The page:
Midwestern roots rockers Heartless Bastards were busy in their first decade, releasing five albums between 2005 and 2015. Erika Winnerstrom proved to be the group’s only consistent member through those albums and when she released a solo album in 2018, the future of the Bastards seemed in jeopardy. After a six-year layoff between albums, the Heartless Bastards – and Winnerstrom – are back.

A Beautiful Life opens with “Revolution,” a sonic homage to the ‘60s that starts like an acoustic folk number before electric instruments and drums add psychedelic day-glow colors to the song. Most of the other 10 songs follow suit, existing somewhere between the Byrds and Buffalo Springfield.

Andrew Bird drops by to add some violin on the meditative “The River,” while “Went Around the World” snaps the listener back to more modern times with a drum program and piano loop that hints at “O.P.P.” before a string section arrives, steering the track back to flower power. My favorite track on the album, “Photograph,” which opens like a lost Jefferson Airplane song before morphing into a wonderful cosmic jam.

Winnerstrom is lyrically on point throughout the album, throwing darts at the avarice of modern society while remaining hopeful and optimistic. Love – either romantic or brotherly – permeates most of the songs. Winnerstrom gets existential on “Dust.”

Whether A Beautiful Life is a repurposed Winnerstrom solo album under a more marketable name or a glorified follow-up to her first solo release, there is plenty here for aficionados of the 1960s and faith in humanity.- Joel Francis

Rumor has it Erika Wennerstrom, the voice and songwriting force behind Heartless Bastards, came up with the name of the the band from a deceitful bar trivia game where one of the options given to the question: What is the name Tom Petty’s backing band? was… “The Heartless Bastards.”
It’s a statement that gets thrown around a lot but there something special about how Wennestrom’s voice manages to weave together a sound that is
both classic and contemporary.
Despite the cynical nature of their band name Heartless Bastards’ new album, A Beautiful Life, is full of songs of grounded, personal transformation and, dare I say, optimism for the future.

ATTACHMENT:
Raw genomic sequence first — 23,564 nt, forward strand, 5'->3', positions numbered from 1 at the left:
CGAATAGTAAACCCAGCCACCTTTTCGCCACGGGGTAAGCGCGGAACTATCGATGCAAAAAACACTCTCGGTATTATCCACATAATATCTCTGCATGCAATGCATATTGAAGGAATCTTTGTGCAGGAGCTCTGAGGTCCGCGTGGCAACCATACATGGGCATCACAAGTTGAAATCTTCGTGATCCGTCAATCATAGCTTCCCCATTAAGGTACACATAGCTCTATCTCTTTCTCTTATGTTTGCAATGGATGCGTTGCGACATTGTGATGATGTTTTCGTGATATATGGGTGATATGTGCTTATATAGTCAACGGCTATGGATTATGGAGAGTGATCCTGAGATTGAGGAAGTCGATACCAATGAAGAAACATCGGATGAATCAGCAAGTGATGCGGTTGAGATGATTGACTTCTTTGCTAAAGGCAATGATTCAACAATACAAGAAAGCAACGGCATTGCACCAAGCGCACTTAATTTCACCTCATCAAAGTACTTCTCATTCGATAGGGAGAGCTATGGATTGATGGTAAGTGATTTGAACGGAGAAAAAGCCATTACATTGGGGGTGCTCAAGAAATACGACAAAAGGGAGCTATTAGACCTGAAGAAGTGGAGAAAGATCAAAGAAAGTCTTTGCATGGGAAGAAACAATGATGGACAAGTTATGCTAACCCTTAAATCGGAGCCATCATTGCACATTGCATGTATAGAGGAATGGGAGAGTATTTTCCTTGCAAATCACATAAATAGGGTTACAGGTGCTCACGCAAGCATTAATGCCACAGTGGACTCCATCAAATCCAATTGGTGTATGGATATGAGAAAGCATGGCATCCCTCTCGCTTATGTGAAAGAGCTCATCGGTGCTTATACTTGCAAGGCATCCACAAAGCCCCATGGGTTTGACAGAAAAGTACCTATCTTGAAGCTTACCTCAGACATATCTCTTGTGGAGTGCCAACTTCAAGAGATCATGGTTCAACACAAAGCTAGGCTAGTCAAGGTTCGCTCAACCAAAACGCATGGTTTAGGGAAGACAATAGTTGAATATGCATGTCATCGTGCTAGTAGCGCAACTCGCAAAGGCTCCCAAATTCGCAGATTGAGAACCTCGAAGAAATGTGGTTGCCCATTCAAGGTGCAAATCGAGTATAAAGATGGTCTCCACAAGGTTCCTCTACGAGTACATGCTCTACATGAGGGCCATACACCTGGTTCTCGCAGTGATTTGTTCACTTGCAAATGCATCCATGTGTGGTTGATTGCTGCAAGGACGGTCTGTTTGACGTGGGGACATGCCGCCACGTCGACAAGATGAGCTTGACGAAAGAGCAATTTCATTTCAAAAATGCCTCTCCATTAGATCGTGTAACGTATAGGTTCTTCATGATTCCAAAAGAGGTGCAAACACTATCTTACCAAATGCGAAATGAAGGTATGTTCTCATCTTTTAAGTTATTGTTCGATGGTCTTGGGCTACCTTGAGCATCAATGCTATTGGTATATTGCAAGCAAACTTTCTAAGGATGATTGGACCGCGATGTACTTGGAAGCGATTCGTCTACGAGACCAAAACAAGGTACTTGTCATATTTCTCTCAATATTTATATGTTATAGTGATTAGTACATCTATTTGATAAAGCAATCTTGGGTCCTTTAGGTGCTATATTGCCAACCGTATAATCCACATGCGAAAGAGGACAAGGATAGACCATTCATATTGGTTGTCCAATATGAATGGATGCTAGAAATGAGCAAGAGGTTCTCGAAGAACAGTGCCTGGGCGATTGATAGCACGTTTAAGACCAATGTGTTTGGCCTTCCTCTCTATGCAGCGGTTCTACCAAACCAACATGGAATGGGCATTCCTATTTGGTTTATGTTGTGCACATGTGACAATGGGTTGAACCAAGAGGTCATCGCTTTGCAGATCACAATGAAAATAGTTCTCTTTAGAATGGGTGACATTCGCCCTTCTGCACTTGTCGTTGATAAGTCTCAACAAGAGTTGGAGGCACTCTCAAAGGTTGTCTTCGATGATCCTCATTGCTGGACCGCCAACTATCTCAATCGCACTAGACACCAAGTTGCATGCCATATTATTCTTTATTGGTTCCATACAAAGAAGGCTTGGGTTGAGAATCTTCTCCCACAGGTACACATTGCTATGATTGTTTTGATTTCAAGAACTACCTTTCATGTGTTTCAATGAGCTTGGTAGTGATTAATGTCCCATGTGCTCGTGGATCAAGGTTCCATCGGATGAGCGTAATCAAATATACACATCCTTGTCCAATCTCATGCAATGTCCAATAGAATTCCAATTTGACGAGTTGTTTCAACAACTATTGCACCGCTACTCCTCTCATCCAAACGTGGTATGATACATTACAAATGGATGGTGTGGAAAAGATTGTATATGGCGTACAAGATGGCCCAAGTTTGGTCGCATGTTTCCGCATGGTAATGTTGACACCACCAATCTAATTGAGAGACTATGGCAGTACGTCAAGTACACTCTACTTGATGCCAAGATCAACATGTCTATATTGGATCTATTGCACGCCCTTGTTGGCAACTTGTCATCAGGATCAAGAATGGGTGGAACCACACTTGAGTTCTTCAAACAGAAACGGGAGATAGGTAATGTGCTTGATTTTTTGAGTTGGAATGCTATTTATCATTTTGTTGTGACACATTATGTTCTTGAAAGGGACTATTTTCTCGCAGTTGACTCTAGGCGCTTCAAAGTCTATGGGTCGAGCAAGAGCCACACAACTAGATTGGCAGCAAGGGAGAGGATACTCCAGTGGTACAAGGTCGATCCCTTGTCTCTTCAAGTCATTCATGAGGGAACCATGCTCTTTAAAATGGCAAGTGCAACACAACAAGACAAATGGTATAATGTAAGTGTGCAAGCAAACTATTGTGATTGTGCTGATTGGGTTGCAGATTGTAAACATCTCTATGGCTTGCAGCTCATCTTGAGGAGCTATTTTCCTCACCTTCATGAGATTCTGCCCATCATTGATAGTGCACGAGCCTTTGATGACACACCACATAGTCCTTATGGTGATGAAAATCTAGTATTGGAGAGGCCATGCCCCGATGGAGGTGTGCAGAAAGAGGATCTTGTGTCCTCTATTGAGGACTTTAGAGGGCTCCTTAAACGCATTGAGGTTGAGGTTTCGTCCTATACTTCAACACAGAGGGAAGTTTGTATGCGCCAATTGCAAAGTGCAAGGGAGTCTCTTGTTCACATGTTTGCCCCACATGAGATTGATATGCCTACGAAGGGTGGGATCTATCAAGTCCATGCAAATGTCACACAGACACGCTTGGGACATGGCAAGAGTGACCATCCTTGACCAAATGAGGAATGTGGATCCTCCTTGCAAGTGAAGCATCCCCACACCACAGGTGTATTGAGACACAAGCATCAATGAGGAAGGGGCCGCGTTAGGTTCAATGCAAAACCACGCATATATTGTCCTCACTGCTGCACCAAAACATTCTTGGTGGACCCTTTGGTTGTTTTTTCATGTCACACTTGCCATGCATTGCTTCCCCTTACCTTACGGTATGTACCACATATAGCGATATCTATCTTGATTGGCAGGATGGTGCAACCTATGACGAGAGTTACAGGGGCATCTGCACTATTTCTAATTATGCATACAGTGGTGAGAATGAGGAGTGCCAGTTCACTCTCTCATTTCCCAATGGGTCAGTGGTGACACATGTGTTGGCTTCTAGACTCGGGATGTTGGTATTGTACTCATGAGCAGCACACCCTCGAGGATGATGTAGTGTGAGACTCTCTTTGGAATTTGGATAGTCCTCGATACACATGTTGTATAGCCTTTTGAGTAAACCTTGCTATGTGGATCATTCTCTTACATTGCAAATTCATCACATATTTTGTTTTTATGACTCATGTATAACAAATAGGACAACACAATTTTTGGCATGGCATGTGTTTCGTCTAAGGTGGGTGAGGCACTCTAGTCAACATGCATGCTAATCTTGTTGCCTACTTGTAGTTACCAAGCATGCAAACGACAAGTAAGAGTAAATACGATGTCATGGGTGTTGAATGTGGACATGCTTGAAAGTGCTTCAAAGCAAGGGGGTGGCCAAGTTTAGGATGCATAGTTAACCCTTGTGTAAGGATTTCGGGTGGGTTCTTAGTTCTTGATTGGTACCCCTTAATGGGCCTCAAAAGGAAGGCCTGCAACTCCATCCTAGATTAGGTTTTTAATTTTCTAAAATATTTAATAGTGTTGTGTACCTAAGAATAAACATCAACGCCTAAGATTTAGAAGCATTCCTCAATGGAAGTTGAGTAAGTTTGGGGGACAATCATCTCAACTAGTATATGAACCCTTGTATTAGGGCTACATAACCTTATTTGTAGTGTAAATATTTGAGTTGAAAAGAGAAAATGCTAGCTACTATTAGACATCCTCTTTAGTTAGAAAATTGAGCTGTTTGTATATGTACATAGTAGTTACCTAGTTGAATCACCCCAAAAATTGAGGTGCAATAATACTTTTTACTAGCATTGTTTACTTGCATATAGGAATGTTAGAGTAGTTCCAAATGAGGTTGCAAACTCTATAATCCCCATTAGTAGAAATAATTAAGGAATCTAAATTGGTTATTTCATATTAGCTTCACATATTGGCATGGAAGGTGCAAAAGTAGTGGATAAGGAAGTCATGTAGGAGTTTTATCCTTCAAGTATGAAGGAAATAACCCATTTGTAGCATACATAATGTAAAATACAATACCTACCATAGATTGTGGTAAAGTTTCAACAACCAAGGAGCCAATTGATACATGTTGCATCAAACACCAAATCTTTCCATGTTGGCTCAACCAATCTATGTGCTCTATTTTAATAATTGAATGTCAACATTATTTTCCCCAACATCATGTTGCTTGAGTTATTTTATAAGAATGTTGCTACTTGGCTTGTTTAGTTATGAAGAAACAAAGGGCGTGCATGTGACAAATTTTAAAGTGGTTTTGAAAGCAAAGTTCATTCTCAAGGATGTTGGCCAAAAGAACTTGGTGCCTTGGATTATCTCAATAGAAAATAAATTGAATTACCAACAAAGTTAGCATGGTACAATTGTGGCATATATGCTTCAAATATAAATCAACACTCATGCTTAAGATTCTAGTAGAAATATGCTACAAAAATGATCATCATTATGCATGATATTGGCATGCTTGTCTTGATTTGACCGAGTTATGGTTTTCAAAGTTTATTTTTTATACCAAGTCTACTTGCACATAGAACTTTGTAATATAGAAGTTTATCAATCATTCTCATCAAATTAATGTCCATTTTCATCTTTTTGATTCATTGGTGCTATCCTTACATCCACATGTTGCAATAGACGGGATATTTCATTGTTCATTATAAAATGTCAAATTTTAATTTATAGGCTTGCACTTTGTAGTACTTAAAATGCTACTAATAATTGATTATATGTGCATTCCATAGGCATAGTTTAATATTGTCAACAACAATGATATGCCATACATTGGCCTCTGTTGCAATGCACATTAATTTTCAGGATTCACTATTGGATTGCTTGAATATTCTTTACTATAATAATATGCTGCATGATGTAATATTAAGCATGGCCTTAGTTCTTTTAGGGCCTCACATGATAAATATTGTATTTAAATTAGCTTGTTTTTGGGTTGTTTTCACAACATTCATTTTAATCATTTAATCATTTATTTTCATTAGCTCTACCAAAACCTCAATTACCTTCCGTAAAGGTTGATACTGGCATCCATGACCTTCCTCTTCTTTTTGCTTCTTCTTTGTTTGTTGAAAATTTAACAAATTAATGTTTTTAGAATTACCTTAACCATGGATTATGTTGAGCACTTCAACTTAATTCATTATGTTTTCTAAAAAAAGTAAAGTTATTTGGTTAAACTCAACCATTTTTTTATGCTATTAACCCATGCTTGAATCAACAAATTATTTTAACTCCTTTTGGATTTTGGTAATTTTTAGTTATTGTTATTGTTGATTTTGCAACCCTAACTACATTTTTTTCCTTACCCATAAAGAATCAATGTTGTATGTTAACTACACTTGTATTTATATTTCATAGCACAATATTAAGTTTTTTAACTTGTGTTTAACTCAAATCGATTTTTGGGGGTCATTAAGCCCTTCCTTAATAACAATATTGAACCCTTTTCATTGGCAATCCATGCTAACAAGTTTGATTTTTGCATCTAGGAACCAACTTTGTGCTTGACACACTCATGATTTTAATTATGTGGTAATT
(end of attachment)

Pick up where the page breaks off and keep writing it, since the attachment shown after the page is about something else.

The opening track and single, Revolution, comes off like a lost early Dylan track. Wennerstrom’s voice is bathed in a silo reverb as she poetically rattles off a laundry list of injustices while coming to the conclusion that “The revolution is in your mind.” The dual potential meaning is driving home by the constant repetition of the phrase and the sudden McCartneyesque  style shift for the last part of the song  brings the song to a conclusion with and exciting bar rock freak out.
Existing as a trio for many years, A Beautiful Life, sees HB really stretching out musically more than ever. The string arrangements and nylon string guitar arrangements on tracks like, “When I Was Younger” and “You Never Know” hearkens back to a golden age of music making where female artists like Dusty Springfield and Nancy Sinatra we’re filling the airwaves.
The title track, “A Beautiful Life,” makes nice use of Mellotron and Wurlitzer  sounds creating a slightly more contemporary Folk vibe that reminds me a bit of one my favorite 2020 albums: Total Freedom by Kathleen Edwards.
The back half of the album slips into several more groovy track, like “Went Around the World” & Doesn’t Matter Now” with backbeats that lean more to contemporary R&B
The grounded simplicity of Wennerstrom‘s mindful songwriting is utterly refreshing.  On The track “You Never Know,” she drops some truly sage advice for those of us who occasionally allow our minds to get ahead of ourselves.
“What else am I going to do, but wonder my days through